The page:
Get by on half your current income when you retire
The company – which provides financial advice and education in the workplace – says that in some cases retirees will be able to achieve the same disposable income they had during their working life, even if their pension income is half their salary.
“Once you retire your day to day costs will likely change,” said Jonathan Watts-Lay, director at Wealth at Work. “You will often be paying significantly less income tax, have no national insurance or pension contributions to make, and often mortgages and loans are paid off. You may want to spend more on holidays, leisure and hobbies and utilities may go up if you are at home more, but these costs, depending on your circumstances, may not rival the ones that have reduced.”
This can be seen in the following case studies:
Case study 1:
Mark has a salary of £26,000 a year and is making a 5% contributions to his final salary pension. Once he finishes work he will have cleared all is debts including the £6,000 a year he is currently spending on his mortgage and the £2,400 he needs to meet his loan repayments. Once he has retired he will no longer be paying £2,820 income tax, £1,997 national insurance or £1,300 into his pension. So to achieve his current disposable income of £11,483, Mark needs an annual pension income of just £11,704, leaving £11,483 after tax – well below the £26,000 he earns.
Case study 2:
Joanne earns £40,000 a year and pays 10% towards her pension. Once she has retired she will have paid off her mortgage, reducing her annual expenditure by £10,000 a year and will no longer have to pay £5,080 income tax, £3,353 national insurance and the £4,000 she is currently paying into her pension. As a result to achieve the level of disposable income she has now - £17,567 – she’ll only require a pension income of £19,309 which will give her a disposable income of £17,567 after tax.
With the income you’ll need once you’ve retired likely to be so different to the one you’ll need once you’ve retired, it’s essential to do the maths now, to get a better understanding of how much you’ll need to save.
Watts-Lay adds: “We want to raise awareness that you may not need the same income as you had when you were working. If the predicted income on your pension statement is much lower than expected do not bury your head in the sand believing that you will never be able to save enough for retirement.”
“Instead work out how much you really need, and you may find that it is significantly less than your present income. However it is still important to ensure your savings can cover any debt and to make sure that you are making sufficient pension contributions while you are working so that the retirement income you generate will meet your needs.”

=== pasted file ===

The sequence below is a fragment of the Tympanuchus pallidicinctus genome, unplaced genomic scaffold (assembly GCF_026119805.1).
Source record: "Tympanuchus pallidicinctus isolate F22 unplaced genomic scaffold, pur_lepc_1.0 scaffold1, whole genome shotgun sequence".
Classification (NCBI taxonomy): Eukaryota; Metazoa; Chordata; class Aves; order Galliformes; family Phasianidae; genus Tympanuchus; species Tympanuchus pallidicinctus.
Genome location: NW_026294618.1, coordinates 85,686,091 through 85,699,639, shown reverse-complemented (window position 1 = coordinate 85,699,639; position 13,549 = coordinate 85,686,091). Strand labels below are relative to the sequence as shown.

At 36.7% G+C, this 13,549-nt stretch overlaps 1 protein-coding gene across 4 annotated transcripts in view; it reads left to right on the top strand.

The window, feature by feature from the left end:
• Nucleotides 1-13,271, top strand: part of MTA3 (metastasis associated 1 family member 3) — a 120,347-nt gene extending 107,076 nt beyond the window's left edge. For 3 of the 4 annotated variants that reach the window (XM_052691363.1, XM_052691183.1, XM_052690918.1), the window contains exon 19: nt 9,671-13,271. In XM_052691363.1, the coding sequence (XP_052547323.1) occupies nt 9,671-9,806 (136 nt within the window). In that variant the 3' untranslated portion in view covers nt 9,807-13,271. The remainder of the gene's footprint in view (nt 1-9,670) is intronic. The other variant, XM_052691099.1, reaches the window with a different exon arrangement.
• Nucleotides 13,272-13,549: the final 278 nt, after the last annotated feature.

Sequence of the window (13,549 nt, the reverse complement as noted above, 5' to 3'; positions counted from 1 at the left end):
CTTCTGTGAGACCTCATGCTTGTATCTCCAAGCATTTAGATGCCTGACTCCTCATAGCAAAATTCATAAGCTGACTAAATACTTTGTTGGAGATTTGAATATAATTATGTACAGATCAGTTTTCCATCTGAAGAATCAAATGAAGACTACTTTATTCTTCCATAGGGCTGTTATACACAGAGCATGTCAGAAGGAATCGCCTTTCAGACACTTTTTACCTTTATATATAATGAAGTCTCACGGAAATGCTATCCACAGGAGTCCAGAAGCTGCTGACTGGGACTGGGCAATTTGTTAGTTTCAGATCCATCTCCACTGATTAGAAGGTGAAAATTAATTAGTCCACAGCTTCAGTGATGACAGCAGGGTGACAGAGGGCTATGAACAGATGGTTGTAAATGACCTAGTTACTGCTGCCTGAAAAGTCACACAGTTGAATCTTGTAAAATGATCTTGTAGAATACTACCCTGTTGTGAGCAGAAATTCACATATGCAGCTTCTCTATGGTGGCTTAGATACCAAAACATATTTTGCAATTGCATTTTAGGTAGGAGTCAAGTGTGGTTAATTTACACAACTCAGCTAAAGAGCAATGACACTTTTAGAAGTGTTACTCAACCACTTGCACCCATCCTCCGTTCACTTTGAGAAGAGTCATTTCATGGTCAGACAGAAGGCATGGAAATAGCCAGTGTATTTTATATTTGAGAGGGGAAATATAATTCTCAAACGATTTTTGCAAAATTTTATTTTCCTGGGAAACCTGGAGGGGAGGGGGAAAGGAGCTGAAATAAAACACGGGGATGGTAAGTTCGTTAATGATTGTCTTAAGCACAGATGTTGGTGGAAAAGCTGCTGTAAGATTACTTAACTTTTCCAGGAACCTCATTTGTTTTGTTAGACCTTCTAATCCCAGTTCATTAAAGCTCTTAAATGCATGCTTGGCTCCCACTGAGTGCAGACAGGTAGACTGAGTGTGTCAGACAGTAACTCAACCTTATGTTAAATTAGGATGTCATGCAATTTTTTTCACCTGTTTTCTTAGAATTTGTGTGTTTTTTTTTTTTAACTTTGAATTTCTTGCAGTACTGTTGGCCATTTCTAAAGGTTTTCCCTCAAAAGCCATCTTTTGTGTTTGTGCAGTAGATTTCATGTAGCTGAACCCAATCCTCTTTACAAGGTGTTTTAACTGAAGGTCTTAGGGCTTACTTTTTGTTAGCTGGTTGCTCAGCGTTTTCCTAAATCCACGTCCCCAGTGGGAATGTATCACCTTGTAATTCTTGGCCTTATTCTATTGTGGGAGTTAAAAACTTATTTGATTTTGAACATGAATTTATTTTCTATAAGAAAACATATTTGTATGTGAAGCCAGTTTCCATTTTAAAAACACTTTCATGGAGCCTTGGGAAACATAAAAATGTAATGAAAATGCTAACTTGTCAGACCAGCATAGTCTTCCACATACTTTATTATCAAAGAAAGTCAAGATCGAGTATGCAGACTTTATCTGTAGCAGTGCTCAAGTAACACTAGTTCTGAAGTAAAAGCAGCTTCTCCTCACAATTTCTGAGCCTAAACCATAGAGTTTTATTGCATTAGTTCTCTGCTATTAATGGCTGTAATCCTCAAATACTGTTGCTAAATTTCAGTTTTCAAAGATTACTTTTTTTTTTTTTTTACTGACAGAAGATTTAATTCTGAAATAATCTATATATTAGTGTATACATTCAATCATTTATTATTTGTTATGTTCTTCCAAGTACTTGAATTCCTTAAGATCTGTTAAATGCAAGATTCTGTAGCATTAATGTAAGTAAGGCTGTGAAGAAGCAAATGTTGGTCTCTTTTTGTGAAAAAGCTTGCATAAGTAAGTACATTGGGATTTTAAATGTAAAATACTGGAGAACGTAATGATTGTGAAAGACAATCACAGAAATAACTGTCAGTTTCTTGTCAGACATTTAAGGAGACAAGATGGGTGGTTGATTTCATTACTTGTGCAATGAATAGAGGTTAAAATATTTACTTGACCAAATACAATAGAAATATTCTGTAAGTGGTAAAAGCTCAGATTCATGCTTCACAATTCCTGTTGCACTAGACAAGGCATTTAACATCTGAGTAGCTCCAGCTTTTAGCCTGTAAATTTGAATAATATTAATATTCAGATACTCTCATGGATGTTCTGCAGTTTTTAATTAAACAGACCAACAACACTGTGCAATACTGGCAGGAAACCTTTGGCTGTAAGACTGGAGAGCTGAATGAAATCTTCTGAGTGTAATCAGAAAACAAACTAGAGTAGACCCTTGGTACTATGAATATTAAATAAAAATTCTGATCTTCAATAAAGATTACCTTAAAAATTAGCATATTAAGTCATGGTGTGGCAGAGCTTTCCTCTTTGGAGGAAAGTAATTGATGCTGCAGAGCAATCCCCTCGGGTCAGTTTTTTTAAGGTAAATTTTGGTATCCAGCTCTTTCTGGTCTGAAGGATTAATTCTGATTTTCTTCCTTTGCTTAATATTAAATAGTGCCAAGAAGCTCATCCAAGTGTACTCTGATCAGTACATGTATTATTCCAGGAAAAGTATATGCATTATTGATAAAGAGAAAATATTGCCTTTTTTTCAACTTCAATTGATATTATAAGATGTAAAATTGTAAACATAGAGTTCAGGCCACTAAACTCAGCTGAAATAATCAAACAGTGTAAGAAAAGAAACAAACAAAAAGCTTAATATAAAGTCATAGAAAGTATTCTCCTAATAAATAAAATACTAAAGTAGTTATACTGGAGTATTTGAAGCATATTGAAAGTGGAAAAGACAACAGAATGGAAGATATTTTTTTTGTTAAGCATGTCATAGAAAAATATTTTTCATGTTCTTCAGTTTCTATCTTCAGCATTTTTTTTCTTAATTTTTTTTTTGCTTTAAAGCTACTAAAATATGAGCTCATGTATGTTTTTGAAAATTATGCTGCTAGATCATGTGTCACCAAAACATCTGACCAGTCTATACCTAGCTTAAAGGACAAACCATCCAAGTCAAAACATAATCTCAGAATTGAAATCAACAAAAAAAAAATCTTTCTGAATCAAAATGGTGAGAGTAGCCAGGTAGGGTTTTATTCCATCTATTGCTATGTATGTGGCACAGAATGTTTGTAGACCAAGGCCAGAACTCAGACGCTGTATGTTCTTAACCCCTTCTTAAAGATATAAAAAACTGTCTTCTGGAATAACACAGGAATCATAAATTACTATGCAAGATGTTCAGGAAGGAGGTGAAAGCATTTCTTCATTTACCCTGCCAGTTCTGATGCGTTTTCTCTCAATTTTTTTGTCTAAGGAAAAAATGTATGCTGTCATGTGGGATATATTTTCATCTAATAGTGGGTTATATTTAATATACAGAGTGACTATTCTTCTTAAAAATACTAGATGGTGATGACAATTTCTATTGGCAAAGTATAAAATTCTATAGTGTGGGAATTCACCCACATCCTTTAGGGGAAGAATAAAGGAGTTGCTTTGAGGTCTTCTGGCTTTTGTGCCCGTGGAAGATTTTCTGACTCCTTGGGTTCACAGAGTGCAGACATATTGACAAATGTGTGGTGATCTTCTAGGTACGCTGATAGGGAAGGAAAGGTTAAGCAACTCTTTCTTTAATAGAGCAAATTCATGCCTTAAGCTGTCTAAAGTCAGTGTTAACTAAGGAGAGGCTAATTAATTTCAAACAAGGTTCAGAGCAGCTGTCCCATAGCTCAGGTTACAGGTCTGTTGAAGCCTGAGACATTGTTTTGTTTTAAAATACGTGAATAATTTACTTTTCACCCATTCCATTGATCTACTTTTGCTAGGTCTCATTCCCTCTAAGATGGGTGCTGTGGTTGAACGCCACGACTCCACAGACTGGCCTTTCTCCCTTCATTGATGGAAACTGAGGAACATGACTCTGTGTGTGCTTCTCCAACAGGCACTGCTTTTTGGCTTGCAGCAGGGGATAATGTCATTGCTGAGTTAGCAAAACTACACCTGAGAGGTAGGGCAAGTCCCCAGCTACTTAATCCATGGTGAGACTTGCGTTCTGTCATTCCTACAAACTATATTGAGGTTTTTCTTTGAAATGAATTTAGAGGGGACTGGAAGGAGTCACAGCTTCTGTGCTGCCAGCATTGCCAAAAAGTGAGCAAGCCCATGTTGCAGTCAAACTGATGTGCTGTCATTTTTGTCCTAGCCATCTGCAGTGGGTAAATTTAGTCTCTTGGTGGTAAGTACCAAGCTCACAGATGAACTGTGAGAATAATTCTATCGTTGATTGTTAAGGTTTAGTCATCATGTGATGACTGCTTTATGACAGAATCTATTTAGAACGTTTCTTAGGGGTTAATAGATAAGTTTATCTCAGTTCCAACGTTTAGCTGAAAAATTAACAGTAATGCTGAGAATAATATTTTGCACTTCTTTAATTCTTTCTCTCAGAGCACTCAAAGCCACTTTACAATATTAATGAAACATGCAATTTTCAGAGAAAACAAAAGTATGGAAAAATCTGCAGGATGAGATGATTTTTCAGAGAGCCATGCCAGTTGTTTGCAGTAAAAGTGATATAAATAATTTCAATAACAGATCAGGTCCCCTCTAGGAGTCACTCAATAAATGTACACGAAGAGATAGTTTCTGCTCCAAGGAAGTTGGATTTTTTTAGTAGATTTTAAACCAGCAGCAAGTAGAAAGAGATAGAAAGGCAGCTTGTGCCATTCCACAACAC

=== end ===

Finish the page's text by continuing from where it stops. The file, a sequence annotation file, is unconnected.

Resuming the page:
A scheme originally established in 1944 to provide protection against sickness and unemployment as well as helping fund the National Health Service (NHS) and state benefits. NI contributions are compulsory and based on a person’s earnings above a certain threshold. There are several classes of NI, but which one an individual pays depends on whether they are employed, self-employed, unemployed or an employer. Payment of Class 1 contributions by employees gives them entitlement to the basic state pension, the additional state pension, jobseeker’s allowance, employment and support allowance, maternity allowance and bereavement benefits. From April 2016, to qualify for the full state pension, individuals will need 35 years’ of NI contributions.
Final salary pension
A defined benefit pension scheme is one where the payout is based on contributions made and the length of service of the employee. A typical scheme would offer to pay one-60th (0.0168%) of final salary (the one you’re earning when you finally retire) for each year of contributions to the scheme (even though these years were probably paid at a lower salary). Someone retiring on a final salary of £30,000 who had been a member of the scheme for 25 years would receive a pension of 42% of their final salary (£12,300 a year before tax). Sadly, many companies are winding up their final salary schemes or closing them altogether, meaning pension benefits accrued after a certain date (or those available to new employees) may be on a less generous money purchase basis.